20th May 2018
Established 1872. Online since 1996.

Editorial: The Old Rock 29.8.08

, by , in News

Power subsidy should be obvious

WHATEVER your view of the proposed Viking Energy windfarm development, the news this week that the government will not place a cap on the cost of exporting electricity from projects of its kind to the UK mainland was greeted with a surprising degree of equanimity here. 

On the face of it, such a cap would be ridiculous, serving to plough millions of pounds of additional public subsidy into the coffers of already hugely profitable energy companies (the very issue behind the latest revolt by Labour MPs against the Prime Minister).

But as ever with the energy market, it is much more complicated than that. In order for a project of the magnitude of Viking’s to be successful – and, let’s not forget, potentially bring a strong return on investment for Shetland – we do need, as Aaron Priest says in our story today, clarity on the scale of transmission charges. It is possible that the lack of a cap could render the entire project uneconomical.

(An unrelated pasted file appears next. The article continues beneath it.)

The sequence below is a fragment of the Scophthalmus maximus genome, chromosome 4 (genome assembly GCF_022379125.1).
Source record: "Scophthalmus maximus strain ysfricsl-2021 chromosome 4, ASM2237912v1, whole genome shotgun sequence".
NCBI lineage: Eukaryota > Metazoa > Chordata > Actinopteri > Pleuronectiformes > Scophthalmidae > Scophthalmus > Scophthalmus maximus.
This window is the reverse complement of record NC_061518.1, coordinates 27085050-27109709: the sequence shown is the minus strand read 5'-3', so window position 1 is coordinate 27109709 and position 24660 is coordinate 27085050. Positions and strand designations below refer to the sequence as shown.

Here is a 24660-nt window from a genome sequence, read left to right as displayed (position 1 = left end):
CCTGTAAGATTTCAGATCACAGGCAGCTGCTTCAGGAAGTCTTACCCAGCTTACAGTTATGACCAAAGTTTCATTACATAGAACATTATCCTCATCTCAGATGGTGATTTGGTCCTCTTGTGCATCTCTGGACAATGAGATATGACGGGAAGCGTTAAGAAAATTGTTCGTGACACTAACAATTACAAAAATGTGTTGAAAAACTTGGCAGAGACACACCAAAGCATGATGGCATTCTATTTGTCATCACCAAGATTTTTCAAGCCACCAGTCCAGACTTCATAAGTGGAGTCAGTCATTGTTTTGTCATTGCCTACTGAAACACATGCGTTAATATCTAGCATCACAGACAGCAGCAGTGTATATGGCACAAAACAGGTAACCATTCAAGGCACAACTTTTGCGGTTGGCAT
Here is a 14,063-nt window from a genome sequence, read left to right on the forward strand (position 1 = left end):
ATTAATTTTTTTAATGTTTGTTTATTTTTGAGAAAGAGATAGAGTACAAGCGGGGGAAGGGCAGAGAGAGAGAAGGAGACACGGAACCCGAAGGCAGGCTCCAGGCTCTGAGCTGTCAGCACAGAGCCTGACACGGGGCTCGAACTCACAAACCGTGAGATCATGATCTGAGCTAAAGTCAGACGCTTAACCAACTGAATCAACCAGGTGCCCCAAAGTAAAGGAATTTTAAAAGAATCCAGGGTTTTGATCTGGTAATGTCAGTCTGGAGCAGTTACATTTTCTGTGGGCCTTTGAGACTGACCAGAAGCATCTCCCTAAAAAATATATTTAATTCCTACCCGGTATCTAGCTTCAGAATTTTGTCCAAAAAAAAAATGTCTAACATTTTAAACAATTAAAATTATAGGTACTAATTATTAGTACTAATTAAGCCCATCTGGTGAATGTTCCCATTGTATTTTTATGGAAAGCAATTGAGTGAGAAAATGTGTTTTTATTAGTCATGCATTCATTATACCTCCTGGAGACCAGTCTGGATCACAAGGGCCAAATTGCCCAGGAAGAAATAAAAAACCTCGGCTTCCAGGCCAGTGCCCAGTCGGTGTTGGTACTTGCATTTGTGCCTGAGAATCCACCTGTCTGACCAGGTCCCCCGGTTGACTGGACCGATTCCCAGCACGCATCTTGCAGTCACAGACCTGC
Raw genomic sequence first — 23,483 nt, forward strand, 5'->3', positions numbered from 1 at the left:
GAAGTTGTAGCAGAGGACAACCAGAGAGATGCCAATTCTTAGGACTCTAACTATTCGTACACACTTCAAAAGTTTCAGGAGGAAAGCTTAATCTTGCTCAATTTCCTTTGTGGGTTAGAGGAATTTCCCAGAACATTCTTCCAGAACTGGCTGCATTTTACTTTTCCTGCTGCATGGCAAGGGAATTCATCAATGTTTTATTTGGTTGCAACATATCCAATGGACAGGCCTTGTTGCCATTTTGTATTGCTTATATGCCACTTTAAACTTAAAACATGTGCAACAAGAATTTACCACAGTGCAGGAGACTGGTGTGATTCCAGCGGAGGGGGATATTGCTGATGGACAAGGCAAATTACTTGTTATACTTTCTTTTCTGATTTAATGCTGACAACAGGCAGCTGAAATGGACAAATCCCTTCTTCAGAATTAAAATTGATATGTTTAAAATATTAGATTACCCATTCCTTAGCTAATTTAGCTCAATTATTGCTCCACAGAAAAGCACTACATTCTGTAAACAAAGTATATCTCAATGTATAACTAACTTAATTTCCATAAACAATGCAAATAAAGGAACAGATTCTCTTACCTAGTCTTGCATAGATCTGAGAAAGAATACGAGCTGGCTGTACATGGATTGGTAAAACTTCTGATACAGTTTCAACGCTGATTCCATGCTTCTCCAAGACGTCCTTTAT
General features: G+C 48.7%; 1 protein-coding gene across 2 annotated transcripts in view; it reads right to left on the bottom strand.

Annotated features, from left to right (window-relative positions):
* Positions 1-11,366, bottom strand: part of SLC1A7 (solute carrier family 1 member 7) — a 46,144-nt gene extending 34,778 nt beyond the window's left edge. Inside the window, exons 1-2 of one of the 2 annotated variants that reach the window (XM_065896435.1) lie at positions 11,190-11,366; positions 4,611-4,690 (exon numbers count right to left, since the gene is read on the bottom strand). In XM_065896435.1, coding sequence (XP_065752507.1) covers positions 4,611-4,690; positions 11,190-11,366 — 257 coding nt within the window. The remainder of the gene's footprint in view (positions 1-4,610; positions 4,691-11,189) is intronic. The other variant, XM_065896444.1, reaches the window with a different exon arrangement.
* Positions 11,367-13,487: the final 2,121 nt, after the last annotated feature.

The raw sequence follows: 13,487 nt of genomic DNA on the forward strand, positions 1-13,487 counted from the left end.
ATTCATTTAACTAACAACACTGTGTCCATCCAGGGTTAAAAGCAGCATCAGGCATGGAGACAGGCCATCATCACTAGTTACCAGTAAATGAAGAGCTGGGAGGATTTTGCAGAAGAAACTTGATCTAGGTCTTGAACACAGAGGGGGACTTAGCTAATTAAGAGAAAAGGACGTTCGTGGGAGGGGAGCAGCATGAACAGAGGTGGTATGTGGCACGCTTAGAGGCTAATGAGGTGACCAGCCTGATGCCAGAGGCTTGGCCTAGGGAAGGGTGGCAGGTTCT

From the government’s point of view, with carbon dioxide emissions continuing to rise and eye-watering targets for the amount of electricity to be generated through renewable resources by both 2020 and 2050, it ought to be obvious that a subsidy to import power from the windiest areas of the country would make sense, particularly against the backdrop of the potentially massive public investment proposed for the next generation of nuclear power stations.

Meanwhile, it was heartening to hear of the vast array of smaller scale projects already under way in Shetland in the report for last week’s development committee written by business development official Maurice Henderson. For example, builders are to be on site in Eshaness later this year to construct the world’s first hydrogen fuel cell houses in a partnership between Hjaltland Housing Association and the PURE energy centre in Unst.

If successful, and marketed properly, ingenious projects like these could become valuable exports for Shetland. They have the great virtue of not being at the mercy of government whim.